In April 1943, Guadalcanal was a dismal place for Japanese soldiers. Through blunders, bad intelligence and exaggerated aerial combat reports, Japanese soldiers had minimal war materials for combat or were simply dying of starvation or illness. It guesstimated that these young boys were trying to fight on less than 1,700 calories a day without such energy staples as rice or potatoes.
Yamamoto was tasked to resupply them by sea but was thwarted by the US Navy and USAAF as we had broken their naval code. They had resorted to using their samurai swords to dig dirt looking for food.
Knowing their dismal state and morale, their consummate leader Yamamoto made the fatal decision to go down to the front lines to boost morale. This would have been akin to Ike visiting the freezing soldiers during the horrendous winter at Bastogne. His initial stop was to have been the naval base Ballale, an active airfield for the Japanese Imperial Navy pilots. His lieutenants strongly urged him not to go but his character gave Yamamoto no other avenue. The plans were made then dispatched by radio.
The Japanese held islands lit up the airwaves with radio chatter on April 13, 1943. The chatter reported their great revered leader Yamamoto was coming down to cheer on the troops. The chatter included his detailed flight schedule as well as he and his second in command Admiral Ugaki would be flying in a Betty bomber escorted by six Japanese Zeroes. Admiral Yamamoto was always punctual – and that would help get him killed.
Well, the radio chatter was in what the Japanese thought was their secret Imperial Japanese Navy Code JN-25D. (3) They believed that “Westerners” could not break it. Well, it was a very closely guarded secret but the US had broken the code by the Battle of Midway. From what I read, the actual JN-25D coded message announcing Yamamoto’s upcoming visit said (translated into English):
“ON APRIL 18 CINC COMBINED FLEET WILL VISIT RXZ,R–, AND RXP IN ACCORDANCE WITH THE FOLLOWING SCHEDULE:
1. DEPART RR AT 0600 IN A MEDIUM ATTACK PLANE ESCORTED BY 6 FIGHTERS. ARRIVE RXZ AT 0800. IMMEDIATELY DEPART FOR R- ON BOARD SUBCHASER (1ST BASE FORCE TO READY ONE BOAT), ARRIVING AT 0840. DEPART R- 0945 ABOARD SAID SUBCHASER, ARRIVING RXZ AT 1030. (FOR TRANSPORTATION PURPOSES, HAVE READY AN ASSAULT BOAT AT R- AND A MOTOR LAUNCH AT RXZ.) 1100 DEPARTRXZ ON BOARD MEDIUM ATTACK PLANE, ARRIVING RXP AT 1110. LUNCH AT 1 BASE FORCE HEADQUARTERS (SENIOR STAFF OFFICER OF AIR FLOTILLA 26 TO BE PRESENT). 1400 DEPART RXP ABOARD MEDIUM ATTACK PLANE; ARRIVE RR AT 1540.“ (2)
(Note: the bolded italics is the portion that pertains to the shootdown. The rest of the decoded message relates to Yamamoto’s schedule AFTER he touches down. US command at Kukum Field decided going for the subchasers would be questionable as the USAAF pilots wouldn’t be able to discern surface ship configurations but they knew aircraft.)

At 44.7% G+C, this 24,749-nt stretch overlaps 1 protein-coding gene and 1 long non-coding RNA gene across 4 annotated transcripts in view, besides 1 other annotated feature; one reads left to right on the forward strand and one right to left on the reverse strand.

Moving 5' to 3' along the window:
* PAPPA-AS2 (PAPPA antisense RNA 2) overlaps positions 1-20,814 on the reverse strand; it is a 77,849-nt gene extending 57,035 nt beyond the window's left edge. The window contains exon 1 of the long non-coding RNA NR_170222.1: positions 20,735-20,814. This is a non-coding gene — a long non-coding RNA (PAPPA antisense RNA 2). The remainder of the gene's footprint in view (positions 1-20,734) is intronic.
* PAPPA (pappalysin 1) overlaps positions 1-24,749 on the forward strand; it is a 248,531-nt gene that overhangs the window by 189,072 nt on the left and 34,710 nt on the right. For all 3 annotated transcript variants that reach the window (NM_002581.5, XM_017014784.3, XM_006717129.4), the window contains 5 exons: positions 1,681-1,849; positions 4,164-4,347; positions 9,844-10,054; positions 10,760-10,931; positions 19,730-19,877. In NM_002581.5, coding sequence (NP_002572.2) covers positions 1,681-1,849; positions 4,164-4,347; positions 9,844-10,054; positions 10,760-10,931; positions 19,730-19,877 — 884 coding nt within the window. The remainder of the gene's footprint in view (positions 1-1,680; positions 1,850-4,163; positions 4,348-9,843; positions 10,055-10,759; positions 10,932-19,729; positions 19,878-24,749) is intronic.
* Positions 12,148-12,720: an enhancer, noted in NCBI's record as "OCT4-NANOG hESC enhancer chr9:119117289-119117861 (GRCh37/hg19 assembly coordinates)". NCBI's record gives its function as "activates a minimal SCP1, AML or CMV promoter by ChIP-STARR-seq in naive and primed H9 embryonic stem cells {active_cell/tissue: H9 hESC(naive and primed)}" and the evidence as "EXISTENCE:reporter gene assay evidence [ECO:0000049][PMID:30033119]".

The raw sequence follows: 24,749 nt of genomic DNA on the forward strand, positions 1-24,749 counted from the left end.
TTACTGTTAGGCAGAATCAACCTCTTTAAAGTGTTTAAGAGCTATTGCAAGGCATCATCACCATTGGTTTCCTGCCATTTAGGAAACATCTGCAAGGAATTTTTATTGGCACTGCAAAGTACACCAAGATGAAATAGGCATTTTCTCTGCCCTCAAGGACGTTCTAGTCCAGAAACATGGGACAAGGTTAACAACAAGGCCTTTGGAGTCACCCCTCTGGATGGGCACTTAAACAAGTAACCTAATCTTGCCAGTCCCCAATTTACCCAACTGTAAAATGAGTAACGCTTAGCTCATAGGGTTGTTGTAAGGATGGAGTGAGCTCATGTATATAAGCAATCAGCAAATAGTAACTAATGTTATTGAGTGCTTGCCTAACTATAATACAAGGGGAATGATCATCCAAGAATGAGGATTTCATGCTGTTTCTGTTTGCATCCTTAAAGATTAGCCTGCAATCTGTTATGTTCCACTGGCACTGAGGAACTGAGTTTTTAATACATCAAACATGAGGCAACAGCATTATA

Details of the shootdown, the aftermath and the secrets – from both sides of the Pacific – comes in Part IX.
(1) “At Dawn We Slept,” (1981) by Gordon W. Prange. Page 11.
(2) – Source: US Naval Institute. Also, the original coded message was in Japanese; it was translated into English by US Army Niseis in the Military Intelligence Service (my Dad’s old unit).
(3) Aiding the effort to completely crack the secret Japanese naval code were two military action events. First, a few days after the US Marines invaded Guadalcanal on August 7, 1942, the Marines capture a complete JN-25C code book.
Then in February 1943, US recovers significant code materials from the I-1 beached off Guadalcanal after a fierce surface battle with two British minesweepers. The captured documents included a superceded JN-25 code book, but no additive book. “As part of the crew at Station AL Guadalcanal, (he) helped rehabilitate the five code books recovered plus many other classified documents and navigational charts. They were sent by courier to Pearl Harbor.” The report continued:
“…The salt-water logged code books retrieved by the Ortolan were taken to Station AL (a small intercept, direction finder, traffic analysis, cryptoanalysis and reporting station on Guadalcanal). There they were dried by being placed on top of a radio receiver to use its heat. The records were kept for about two days to get them in shape for transport. They were taken to the intercept site at Lunga Point, a promontory on the northern coast of Guadalcanal. From there they were sent to CINCPAC’s code breakers at Pearl Harbor.